When it comes to Customer Service, people somehow think it’s all about giving what customers want. I haven’t gone to business school, I don’t know if this is what they teach in school, but I personally feel Customer Service aims to let everybody win at the end of the day. And I learn about Customer Service through interaction with my son.
The first and very important ingredient of good customer service is Patience.
In running my business, I haven’t been very good in this department. I’m not saying I don’t provide good customer service. I always did, but I would run out of patience when customer pushed it too far, that was usually when I would call it a day and dropped the customer like hot potato.
But when it comes to dealing with my son, calling quit is not going to, and will never be an option, not at least for as long as I live! When I ran out of patience, I could choose to lose my grip, throw a fit and upset both him and myself — yet still do not get anything done; or I could choose to exercise some patience and strive for win-win.
So what do I do to keep my cool? I sing this song:
(No joke, I really do!)
As mentioned up front, to me, I feel customer service is not just about giving what customer wants, it’s about letting both parties get what they want.
Once again, when it comes to dealing with my son, giving in is never my favorite. Not because I don’t like to, but it is my duty to show him in life, one does not get what one wants all of the time. The sooner he can accept that fact, the happier life he can expect ahead of him.
Nevertheless, telling my son “no” all the time does not cut it either lest I would make him feel more and more oppressed, eventually turns rebellious. Or worse, loses interests to want anything at all. Ultimately, he’ll become an unhappy customer.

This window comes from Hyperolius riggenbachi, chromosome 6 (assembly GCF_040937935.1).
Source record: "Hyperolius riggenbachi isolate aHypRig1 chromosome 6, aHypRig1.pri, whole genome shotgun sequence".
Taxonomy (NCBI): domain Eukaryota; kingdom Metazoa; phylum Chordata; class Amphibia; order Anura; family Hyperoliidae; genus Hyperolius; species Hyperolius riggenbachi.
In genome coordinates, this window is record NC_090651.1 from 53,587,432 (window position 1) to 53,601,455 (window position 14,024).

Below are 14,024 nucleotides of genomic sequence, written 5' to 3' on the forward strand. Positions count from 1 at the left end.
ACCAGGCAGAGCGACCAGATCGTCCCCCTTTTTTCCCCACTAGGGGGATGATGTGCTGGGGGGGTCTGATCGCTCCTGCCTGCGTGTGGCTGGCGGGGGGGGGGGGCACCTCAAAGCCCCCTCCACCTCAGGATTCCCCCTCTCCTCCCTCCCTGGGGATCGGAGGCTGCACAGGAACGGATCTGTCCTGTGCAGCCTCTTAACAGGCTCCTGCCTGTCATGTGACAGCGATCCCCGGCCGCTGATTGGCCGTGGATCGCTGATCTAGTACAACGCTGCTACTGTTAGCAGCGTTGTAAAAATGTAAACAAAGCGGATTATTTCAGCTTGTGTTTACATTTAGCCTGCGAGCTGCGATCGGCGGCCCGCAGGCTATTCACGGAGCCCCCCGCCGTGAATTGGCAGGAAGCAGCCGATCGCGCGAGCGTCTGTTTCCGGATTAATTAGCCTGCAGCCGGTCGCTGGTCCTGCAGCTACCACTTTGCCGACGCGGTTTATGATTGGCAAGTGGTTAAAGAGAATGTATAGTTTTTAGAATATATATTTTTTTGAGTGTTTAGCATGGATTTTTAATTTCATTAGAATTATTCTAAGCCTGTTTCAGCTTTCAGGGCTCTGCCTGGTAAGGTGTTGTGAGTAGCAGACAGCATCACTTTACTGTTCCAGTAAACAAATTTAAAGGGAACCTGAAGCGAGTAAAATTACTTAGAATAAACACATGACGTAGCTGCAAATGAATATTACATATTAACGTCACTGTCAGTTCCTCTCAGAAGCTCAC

In the quest of achieving good customer service, I started to push myself to become more creative in coming up with solutions and better ways to get things done. To give my son what he wants, yet without giving in too much. I have become better negotiator.
#3 Anger Management
Pretty much relevant to first point. There were times I ran out of patience and lost my grip, and negotiation attempt went south.
This is usually when I would either throw in the towel, or unleash hell. But because it is my son I’m talking about, whom I care a lot about. Neither of above choice of actions would do him good.
So whenever I lost my grip, first thing I did was to acknowledge to him that “Papa is very angry now.”
“… I’m not going to shout at you because you will not like it. It will upset me too. And most importantly, it is because I have promised you that I will not shout at you anymore.”
This is usually when I would get his attention. “Now, can we do this without upsetting anyone. You will do <things I wanted him to do>, and I will do <things I was willing to trade off for him to do his part>, no one will get hurt, everyone will be happy. Can we do that?”
9 out of 10 times, this worked. Both father and son won!